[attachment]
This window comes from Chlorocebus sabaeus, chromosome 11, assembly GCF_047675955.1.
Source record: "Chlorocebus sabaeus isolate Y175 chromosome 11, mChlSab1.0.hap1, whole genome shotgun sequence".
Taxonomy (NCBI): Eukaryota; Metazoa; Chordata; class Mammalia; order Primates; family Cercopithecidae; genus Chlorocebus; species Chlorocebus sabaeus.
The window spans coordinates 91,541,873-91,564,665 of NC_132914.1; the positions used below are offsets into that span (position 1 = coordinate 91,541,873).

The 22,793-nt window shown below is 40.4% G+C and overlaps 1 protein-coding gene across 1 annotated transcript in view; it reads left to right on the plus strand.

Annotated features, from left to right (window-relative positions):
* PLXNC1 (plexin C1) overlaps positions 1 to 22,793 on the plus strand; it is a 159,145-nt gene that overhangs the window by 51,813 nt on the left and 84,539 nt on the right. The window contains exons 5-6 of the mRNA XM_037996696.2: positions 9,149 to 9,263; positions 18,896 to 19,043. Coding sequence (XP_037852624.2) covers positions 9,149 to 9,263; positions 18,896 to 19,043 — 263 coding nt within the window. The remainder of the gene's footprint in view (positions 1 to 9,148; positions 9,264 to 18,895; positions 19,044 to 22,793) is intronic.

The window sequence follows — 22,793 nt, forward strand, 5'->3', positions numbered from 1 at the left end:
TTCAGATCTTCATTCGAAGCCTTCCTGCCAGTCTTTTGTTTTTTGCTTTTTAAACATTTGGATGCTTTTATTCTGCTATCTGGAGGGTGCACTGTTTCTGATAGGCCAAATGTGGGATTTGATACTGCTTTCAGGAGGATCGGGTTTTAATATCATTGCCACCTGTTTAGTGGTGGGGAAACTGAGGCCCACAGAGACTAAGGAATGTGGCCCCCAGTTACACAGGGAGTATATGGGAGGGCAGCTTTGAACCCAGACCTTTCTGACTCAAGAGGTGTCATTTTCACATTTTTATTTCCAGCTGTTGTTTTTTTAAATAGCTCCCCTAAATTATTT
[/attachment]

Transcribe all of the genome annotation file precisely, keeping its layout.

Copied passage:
This window comes from Chlorocebus sabaeus, chromosome 11, assembly GCF_047675955.1.
Source record: "Chlorocebus sabaeus isolate Y175 chromosome 11, mChlSab1.0.hap1, whole genome shotgun sequence".
Taxonomy (NCBI): Eukaryota; Metazoa; Chordata; class Mammalia; order Primates; family Cercopithecidae; genus Chlorocebus; species Chlorocebus sabaeus.
The window spans coordinates 91,541,873-91,564,665 of NC_132914.1; the positions used below are offsets into that span (position 1 = coordinate 91,541,873).

The 22,793-nt window shown below is 40.4% G+C and overlaps 1 protein-coding gene across 1 annotated transcript in view; it reads left to right on the plus strand.

Annotated features, from left to right (window-relative positions):
* PLXNC1 (plexin C1) overlaps positions 1 to 22,793 on the plus strand; it is a 159,145-nt gene that overhangs the window by 51,813 nt on the left and 84,539 nt on the right. The window contains exons 5-6 of the mRNA XM_037996696.2: positions 9,149 to 9,263; positions 18,896 to 19,043. Coding sequence (XP_037852624.2) covers positions 9,149 to 9,263; positions 18,896 to 19,043 — 263 coding nt within the window. The remainder of the gene's footprint in view (positions 1 to 9,148; positions 9,264 to 18,895; positions 19,044 to 22,793) is intronic.

The window sequence follows — 22,793 nt, forward strand, 5'->3', positions numbered from 1 at the left end:
TTCAGATCTTCATTCGAAGCCTTCCTGCCAGTCTTTTGTTTTTTGCTTTTTAAACATTTGGATGCTTTTATTCTGCTATCTGGAGGGTGCACTGTTTCTGATAGGCCAAATGTGGGATTTGATACTGCTTTCAGGAGGATCGGGTTTTAATATCATTGCCACCTGTTTAGTGGTGGGGAAACTGAGGCCCACAGAGACTAAGGAATGTGGCCCCCAGTTACACAGGGAGTATATGGGAGGGCAGCTTTGAACCCAGACCTTTCTGACTCAAGAGGTGTCATTTTCACATTTTTATTTCCAGCTGTTGTTTTTTTAAATAGCTCCCCTAAATTATTT